Financial wellbeing is so important, and after the last year of financial uncertainty both individually and as a country, there’s never been a better time to start looking after your money and your future financial capabilities. It’s easy to brush financial wellbeing under the rug – after all, we’ve already got our mental and physical health to worry about. But improving your financial wellbeing can be done in little steps and, as your financial anxiety eases, you might find your mental and physical health both improve too.

As emotional beings, our surroundings and everyday interactions shape how we view the world and how we view ourselves. When our relationship with something isn’t positive, we tend to assume every interaction with that thing will be negative. This leads to avoidance and general neglect. When that thing is money, it can also lead to bad financial habits, over-indebtedness, or simply bad money management.

We’ve collated a few easy tips to help you improve your financial wellbeing, because it’s important that you have a good relationship with money. Not every step will necessarily apply to your circumstances, and it is possible to get more personal money advice for free if you’re worried about money or debt.

Sustainable Budgeting

If you already live on a low income, then you’re probably sick of people suggesting you budget your finances and even more likely: you probably already do. But is your budget sustainable? Or does it cause stress every month as things don’t add up? Budgeting should be a simple and stress-free task. It’s a preventative measure to help you control your expenditure and how your disposable income is spent. Some months won’t align – unexpected and emergency payments do arise – but a sustainable budget allows for occasional cashflow shortfalls by helping you protect yourself against financial mishaps. The key to sustainable budgeting is putting a little bit of money into savings each month – even if it’s only £10 or £20. It can add up pretty quickly and even if you can’t cover the entire expense with your savings, it will reduce the amount you need to borrow, saving you money in interest overall.

Financial Literacy

Part of improving your financial wellbeing comes from increasing your financial literacy. Financial literacy is your awareness and understanding of financial products and services. It can sound like a daunting term and as adults, we can be reluctant to learn new things. But spending a few minutes every week researching new financial services or even the current products you use will immediately help you in your everyday life. From packaged bank accounts to buy now, pay later schemes: just because you’ve heard of it, you aren’t guaranteed to understand it, and you’re probably even less likely to know how some seemingly helpful financial products can actually worsen your situation in the long run.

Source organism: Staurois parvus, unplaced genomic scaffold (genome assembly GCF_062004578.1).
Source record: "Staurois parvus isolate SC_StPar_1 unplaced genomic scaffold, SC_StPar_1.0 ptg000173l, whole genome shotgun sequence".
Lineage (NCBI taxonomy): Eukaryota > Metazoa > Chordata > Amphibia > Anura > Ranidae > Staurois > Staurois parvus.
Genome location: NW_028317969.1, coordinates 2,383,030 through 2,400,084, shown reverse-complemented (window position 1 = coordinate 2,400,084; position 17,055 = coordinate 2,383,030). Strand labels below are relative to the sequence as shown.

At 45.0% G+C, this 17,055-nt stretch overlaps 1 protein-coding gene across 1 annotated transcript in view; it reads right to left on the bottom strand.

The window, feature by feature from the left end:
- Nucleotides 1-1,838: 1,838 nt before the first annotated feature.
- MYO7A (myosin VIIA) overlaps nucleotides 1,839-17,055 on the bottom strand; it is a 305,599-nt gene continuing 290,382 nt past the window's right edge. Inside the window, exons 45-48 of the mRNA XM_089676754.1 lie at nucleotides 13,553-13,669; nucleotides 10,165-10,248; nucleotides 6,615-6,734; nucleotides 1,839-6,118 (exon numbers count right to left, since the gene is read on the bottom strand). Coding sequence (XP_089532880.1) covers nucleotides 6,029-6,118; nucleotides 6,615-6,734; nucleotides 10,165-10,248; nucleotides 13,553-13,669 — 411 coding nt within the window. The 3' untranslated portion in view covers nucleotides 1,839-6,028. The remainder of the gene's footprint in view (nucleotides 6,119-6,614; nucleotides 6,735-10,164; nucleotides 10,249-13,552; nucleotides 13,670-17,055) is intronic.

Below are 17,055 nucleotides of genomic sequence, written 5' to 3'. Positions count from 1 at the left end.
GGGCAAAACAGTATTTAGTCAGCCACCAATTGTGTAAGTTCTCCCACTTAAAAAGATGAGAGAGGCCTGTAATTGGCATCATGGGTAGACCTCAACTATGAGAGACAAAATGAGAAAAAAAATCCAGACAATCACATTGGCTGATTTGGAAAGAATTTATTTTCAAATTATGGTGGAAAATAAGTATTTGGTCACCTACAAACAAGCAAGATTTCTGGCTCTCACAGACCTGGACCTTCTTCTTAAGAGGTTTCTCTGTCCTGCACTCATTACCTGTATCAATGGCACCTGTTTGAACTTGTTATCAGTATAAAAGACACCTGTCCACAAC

Tackle your Finances with a Smile

There is plenty of research to show that a simple smile can improve your mood. So, if you struggle to motivate yourself when it comes to dealing with your finances, or you just hate the task altogether, try starting any admin with a smile. Even a fake smile releases the same hormones as a genuine one, so as the phrase goes: fake it ‘til you make it. You won’t instantly love handling money but starting your money management tasks with a positive attitude will help you to build a good relationship with your finances.

Avoid Buyers’ Regret

This is definitely something that is easier said than done, but invisible spending is an unseen enemy when it comes to making good financial decisions. Most of your income will be allocated into rent, utilities, food, and non-essential expenditure. But for most people, it’s the non-essential purchases that always accumulate unsuspectingly. Tracking your payments can help you tackle invisible spending and cut down on the purchases you don’t realise you make throughout the month. Additionally, waiting 30 days before making a purchase usually diffuses the impulsiveness you might feel when shopping (both in-store and online). It may seem silly, but it’s better to wait a little while for something, than to get it and regret it. And, if you do find you suffer with buyers’ regret, try to return the item as soon as possible to minimise the financial aftereffect. There is no shame in returning things simply because you changed your mind.

Get talking about money

One of the best ways to improve our mental health is to surround ourselves with a good support network. There’s a similar theory for financial wellbeing: if you feel confident and supported in your financial decisions, you’ll likely feel better about having to deal with money in general. As private individuals, we tend not to discuss personal matters like money, but having small and open conversations with people we trust can not only help us understand any mistakes we may have made in the past, but also build our confidence in our ability to control money and financial matters in the future.

As well as building your own financial wellbeing, it’s important to instil good money management in your children and family. Talking to your kids about money can be tricky, but children learn quickly and often echo their parents’ feelings – whether it’s not liking fish, being a nervous driver or poor money habits. If you have a positive attitude towards your finances, they will too.

Your financial wellbeing won’t change overnight, but it will quickly improve if you make little, conscious efforts to deal with your finances in a positive light and actively try to control your money, rather than letting your money control you.